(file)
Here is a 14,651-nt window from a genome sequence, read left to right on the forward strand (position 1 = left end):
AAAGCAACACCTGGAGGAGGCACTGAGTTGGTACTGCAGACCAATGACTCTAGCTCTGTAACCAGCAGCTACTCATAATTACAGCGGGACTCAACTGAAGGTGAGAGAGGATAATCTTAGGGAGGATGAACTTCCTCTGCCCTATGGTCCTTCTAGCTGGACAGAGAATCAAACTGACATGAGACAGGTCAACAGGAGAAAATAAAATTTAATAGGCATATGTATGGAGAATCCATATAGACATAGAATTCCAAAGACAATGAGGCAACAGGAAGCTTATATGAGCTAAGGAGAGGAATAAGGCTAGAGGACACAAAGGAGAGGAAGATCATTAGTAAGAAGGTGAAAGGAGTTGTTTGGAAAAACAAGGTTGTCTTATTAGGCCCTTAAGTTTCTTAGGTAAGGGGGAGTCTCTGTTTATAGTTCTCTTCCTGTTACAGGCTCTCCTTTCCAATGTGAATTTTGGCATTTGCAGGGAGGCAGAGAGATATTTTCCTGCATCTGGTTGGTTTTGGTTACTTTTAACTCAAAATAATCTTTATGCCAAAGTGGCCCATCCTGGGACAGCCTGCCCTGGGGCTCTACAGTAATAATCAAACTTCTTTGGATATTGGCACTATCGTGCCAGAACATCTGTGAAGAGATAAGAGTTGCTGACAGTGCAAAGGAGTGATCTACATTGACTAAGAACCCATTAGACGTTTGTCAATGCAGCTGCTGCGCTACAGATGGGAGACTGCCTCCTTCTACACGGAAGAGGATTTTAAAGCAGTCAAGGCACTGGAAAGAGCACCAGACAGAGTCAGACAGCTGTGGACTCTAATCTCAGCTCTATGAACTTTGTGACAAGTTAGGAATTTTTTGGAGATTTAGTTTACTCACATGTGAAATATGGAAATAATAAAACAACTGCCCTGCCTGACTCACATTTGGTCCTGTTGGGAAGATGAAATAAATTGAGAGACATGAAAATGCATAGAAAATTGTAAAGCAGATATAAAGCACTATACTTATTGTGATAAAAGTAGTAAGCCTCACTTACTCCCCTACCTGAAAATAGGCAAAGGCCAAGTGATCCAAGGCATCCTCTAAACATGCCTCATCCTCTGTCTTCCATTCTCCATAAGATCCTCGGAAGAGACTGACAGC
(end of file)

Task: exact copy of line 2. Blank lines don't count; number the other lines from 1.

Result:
AAAGCAACACCTGGAGGAGGCACTGAGTTGGTACTGCAGACCAATGACTCTAGCTCTGTAACCAGCAGCTACTCATAATTACAGCGGGACTCAACTGAAGGTGAGAGAGGATAATCTTAGGGAGGATGAACTTCCTCTGCCCTATGGTCCTTCTAGCTGGACAGAGAATCAAACTGACATGAGACAGGTCAACAGGAGAAAATAAAATTTAATAGGCATATGTATGGAGAATCCATATAGACATAGAATTCCAAAGACAATGAGGCAACAGGAAGCTTATATGAGCTAAGGAGAGGAATAAGGCTAGAGGACACAAAGGAGAGGAAGATCATTAGTAAGAAGGTGAAAGGAGTTGTTTGGAAAAACAAGGTTGTCTTATTAGGCCCTTAAGTTTCTTAGGTAAGGGGGAGTCTCTGTTTATAGTTCTCTTCCTGTTACAGGCTCTCCTTTCCAATGTGAATTTTGGCATTTGCAGGGAGGCAGAGAGATATTTTCCTGCATCTGGTTGGTTTTGGTTACTTTTAACTCAAAATAATCTTTATGCCAAAGTGGCCCATCCTGGGACAGCCTGCCCTGGGGCTCTACAGTAATAATCAAACTTCTTTGGATATTGGCACTATCGTGCCAGAACATCTGTGAAGAGATAAGAGTTGCTGACAGTGCAAAGGAGTGATCTACATTGACTAAGAACCCATTAGACGTTTGTCAATGCAGCTGCTGCGCTACAGATGGGAGACTGCCTCCTTCTACACGGAAGAGGATTTTAAAGCAGTCAAGGCACTGGAAAGAGCACCAGACAGAGTCAGACAGCTGTGGACTCTAATCTCAGCTCTATGAACTTTGTGACAAGTTAGGAATTTTTTGGAGATTTAGTTTACTCACATGTGAAATATGGAAATAATAAAACAACTGCCCTGCCTGACTCACATTTGGTCCTGTTGGGAAGATGAAATAAATTGAGAGACATGAAAATGCATAGAAAATTGTAAAGCAGATATAAAGCACTATACTTATTGTGATAAAAGTAGTAAGCCTCACTTACTCCCCTACCTGAAAATAGGCAAAGGCCAAGTGATCCAAGGCATCCTCTAAACATGCCTCATCCTCTGTCTTCCATTCTCCATAAGATCCTCGGAAGAGACTGACAGC